“First, they will co-brand only with companies that share complementary values. Second, they will co-brand only with products that (as they do) hold best-in-class status. Third, they will co-brand only in situations where they can retain full review and approval rights on all elements of communications. That narrows the company’s co-branding possibilities, but it also reduces its risk.”

Co-branding clearly offers more upside than downside. So think about creating some brand duets of your own – you might find, as Sinatra used to sing, “The Best is Yet to Come.”


You can read more about this blog at Fast Company:

September 11th, 2012
Short Term Branding Mistakes

We all know the consequences that a serious short-term mistake can have for the rest of our lives. That’s why we try to avoid making them. Something like a drunk-driving arrest or getting caught doing a less-than-honest business deal will obviously impact people’s perceptions of who they thought we were in a negative way.

It’s no different for a brand. Brands go to considerable expense and effort to establish a certain identity in the public’s mind. And then, in one fell swoop, that same brand can make one move that completely disrupts that brand–and eventually even destroy it.

For example, remember Packard, the luxury car maker? You’re excused if you don’t, since they went out of business in 1957. But, in the 1930’s, they were the leader in quality cars, not Cadillac. Panicked by the Great Depression, however, they put out a cheaper model to increase sales. They ended up, in the process, surrendering their luxury brand position and were perceived as just another car. Cadillac took the crown and Packard was left in the wrecking yard.

Then there’s Netflix, a huge DVD-delivery success story that helped bury Blockbuster. It was perceived as an incredible, and very affordable, service provider, especially when it began bundling online video streaming with its DVD rentals, an extra service its customers enjoyed at one low monthly price. Cut to July 12, 2011 when the company suddenly split the streaming and the DVD rentals into separately priced services, and saddled its customers with a 60% price hike, if they wanted everything they were already getting. The backlash was severe–so severe that they lost 800,000 subscribers. Even though they reversed course and began bundling the services again, their stock price is still down 70 percent year over year as of this writing.

Here are a few tips to keep in mind when considering a big branding move:

Don’t Break Your Brand Promise
A couple of years ago, Starbucks introduced an instant coffee line to beef up profits during the economic downturn–and “instantly” diluted its brand perception. Obviously, taste is compromised with such a product and Starbucks has always positioned itself as the “quality” coffee alternative (to justify its higher pricing). Time will tell what damage this kind of move will make to their image. Similarly, BMW introduced the BMW 1 series to attract younger buyers. But the cars look cheap and are missing the traditional luxurious amenities that define the BMW brand. Could BMW become the next Packard?

Continue Brand Consistency
Apple is well known for the quality of its product line. But, in 2010, Apple released the iPhone 4, and immediately users began having difficulties with the trendy device. Because of an engineering design problem, calls were being dropped because of how the antenna was implanted in the device. This was a major gaffe for a company that was widely worshiped for how awesome its products worked. And Apple wasn’t done there. Instead of apologizing or offering a free fix, they told customers to either hold the phone differently or purchase an accessory to repair the problem! Quality control is essential to a company like Apple; because their products cost a little more, their customers expect a little more.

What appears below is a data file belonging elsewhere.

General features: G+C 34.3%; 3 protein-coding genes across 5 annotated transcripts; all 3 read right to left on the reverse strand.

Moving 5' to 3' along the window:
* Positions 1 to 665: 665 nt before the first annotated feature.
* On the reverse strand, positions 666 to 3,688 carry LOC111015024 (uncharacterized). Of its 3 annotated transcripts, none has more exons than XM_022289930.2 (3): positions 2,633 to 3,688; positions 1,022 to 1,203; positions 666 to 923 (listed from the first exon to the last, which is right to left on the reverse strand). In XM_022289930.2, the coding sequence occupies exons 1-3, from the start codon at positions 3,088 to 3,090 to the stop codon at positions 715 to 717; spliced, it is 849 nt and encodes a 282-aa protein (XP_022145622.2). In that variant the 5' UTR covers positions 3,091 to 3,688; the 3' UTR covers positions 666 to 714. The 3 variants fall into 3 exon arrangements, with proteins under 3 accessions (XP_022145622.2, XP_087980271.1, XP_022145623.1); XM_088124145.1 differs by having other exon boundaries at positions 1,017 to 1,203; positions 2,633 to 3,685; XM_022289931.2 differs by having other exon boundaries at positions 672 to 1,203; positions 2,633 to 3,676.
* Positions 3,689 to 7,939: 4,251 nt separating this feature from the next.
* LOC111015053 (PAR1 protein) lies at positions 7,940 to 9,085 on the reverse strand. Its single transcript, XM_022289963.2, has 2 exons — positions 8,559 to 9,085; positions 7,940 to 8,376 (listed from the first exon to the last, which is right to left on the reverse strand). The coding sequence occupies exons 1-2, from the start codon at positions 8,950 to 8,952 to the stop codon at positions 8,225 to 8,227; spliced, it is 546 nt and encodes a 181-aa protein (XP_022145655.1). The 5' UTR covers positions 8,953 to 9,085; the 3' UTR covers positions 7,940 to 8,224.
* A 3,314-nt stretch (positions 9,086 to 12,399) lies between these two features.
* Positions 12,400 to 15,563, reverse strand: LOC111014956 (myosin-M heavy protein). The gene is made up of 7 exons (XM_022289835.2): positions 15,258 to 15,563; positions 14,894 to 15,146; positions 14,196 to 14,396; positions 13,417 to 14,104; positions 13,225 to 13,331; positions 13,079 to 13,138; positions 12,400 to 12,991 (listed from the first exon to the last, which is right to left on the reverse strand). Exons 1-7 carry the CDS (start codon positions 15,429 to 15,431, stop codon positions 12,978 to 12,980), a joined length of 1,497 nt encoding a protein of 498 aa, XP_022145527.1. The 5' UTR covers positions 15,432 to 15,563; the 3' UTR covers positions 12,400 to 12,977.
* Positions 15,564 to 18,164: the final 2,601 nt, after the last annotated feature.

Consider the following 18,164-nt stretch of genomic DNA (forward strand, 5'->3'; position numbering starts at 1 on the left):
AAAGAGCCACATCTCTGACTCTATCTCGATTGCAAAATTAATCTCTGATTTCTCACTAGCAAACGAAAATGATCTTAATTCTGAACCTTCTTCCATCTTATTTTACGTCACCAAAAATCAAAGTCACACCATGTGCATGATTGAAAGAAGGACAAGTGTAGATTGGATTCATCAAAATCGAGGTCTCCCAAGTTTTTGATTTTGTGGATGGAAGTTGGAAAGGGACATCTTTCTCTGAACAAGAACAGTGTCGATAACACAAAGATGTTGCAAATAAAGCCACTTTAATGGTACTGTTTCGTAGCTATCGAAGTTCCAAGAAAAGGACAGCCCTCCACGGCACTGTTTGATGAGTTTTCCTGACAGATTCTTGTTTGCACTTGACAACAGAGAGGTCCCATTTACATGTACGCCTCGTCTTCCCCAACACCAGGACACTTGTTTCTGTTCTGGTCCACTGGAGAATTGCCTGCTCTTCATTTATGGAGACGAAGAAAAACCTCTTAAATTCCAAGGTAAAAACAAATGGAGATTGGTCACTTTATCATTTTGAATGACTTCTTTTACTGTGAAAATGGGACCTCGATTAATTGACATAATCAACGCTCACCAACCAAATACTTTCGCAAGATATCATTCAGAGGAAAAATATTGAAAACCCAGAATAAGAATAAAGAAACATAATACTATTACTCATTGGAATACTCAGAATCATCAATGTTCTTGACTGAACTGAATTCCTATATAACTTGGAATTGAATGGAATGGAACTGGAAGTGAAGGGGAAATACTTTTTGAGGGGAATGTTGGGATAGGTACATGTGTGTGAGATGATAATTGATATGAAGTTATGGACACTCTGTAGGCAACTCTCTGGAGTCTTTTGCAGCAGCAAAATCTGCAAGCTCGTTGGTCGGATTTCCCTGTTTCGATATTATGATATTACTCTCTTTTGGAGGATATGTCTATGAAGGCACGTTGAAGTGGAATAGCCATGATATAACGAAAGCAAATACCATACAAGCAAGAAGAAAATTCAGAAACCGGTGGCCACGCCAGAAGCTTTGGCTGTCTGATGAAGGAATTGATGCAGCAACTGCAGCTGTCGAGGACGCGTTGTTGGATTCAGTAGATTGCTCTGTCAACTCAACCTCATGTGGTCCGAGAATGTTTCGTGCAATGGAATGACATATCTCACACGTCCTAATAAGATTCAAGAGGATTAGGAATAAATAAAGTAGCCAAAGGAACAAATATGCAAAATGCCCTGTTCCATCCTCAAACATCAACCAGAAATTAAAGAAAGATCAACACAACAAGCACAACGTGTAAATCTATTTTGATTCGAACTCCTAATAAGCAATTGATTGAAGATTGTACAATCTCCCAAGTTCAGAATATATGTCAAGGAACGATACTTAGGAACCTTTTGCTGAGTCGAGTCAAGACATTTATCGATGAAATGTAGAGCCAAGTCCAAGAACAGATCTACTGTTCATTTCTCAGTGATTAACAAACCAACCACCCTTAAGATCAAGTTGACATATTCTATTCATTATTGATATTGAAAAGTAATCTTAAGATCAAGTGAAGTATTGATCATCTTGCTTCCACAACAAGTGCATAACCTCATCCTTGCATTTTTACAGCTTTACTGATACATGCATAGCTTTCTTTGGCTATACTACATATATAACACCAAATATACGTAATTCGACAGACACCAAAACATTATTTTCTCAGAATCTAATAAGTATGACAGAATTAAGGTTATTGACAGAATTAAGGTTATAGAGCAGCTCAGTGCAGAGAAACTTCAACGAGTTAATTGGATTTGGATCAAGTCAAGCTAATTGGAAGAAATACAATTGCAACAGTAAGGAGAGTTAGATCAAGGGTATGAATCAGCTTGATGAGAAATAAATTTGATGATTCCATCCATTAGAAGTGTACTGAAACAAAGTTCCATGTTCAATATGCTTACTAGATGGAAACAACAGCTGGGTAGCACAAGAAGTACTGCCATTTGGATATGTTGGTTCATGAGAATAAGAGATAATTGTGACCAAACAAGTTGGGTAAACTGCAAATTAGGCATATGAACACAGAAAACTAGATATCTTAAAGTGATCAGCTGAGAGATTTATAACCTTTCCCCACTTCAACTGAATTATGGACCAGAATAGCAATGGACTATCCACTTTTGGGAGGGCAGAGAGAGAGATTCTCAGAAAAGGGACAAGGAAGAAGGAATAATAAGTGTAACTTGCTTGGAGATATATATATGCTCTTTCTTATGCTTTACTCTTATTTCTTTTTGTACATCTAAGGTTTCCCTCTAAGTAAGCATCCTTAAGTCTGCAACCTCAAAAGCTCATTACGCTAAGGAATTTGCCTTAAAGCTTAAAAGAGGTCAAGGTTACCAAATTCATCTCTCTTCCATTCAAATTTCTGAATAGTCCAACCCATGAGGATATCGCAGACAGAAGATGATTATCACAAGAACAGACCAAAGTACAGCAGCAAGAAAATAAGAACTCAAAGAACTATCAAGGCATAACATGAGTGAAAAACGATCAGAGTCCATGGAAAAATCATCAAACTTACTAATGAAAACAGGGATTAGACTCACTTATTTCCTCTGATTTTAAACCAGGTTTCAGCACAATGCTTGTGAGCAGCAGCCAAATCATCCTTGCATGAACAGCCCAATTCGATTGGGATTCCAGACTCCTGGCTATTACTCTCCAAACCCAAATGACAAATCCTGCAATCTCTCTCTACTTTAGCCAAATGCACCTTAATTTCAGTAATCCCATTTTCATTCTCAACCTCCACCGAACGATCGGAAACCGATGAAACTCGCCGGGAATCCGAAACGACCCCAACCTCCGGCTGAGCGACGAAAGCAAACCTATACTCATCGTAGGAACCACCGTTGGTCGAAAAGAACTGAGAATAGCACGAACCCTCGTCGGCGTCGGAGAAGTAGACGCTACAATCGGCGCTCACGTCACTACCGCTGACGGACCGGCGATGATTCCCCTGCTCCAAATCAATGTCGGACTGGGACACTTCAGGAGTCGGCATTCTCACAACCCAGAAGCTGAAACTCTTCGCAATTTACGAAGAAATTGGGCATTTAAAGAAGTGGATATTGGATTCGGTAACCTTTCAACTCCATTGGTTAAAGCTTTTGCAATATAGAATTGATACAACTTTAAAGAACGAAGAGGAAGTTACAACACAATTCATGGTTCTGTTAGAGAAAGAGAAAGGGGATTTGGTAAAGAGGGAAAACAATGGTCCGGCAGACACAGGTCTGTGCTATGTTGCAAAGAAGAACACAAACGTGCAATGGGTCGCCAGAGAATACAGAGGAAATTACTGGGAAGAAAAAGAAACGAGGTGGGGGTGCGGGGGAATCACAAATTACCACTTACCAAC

Control What’s Beyond Your Control
Sometimes a huge short-term negative event happens that’s beyond the control of the company behind the brand. What can be controlled, however, is the response to that event. Thirty years ago, the Tylenol pain reliever brand faced a very serious threat–a product people trusted was tampered with and seven people died as a result of poisoning. Obviously, this wasn’t Tylenol’s fault, but it took a long-term view and incurred losses of $100 million by stopping production and advertising, clearing the shelves of existing product, and making sure the public was informed of the danger. Johnson & Johnson’s CEO James Burke is credited with saving the product’s brand with his fast and wide-ranging reaction.

Netflix, in contrast, was slow to respond to criticism of its price hike–and customers were quick to revolt.

Beware of Advertising that Antagonizes
Sometimes “creative” campaigns can create big branding problems. Groupon, for example, ran a 2011 Super bowl campaign featuring celebrities discussing important causes and then shifting into a rave for a Groupon deal. What was supposed to be satirical came off as cold and uncaring. Groupon was forced to pull the ads and apologize.

There’s nothing wrong wit¬h a brand making a big sudden move that’s perceived as a game-changer – as long as it’s a move that’s strategic, innovative and builds on brand perception, instead of diminishing or downgrading it. Although Apple may make a minor mistake here and there, it’s difficult to override the incredible impact of introducing revolutionary products like the iPod, the iPhone and the iPad. But it’s just as difficult to undo the damage of Netflix’s rapid price restructuring that inflicted an overnight 60% price hike on customers. Yes, short-term profits are important, but a long-term brand vision that connects with consumers is more crucial.

This blog was featured on Fast Company. Check it out here!

April 24th, 2012
Gillette Fusion and the Power of Evolving Expectations

Gillette Pro Fusion and the Power of Evolving Expectations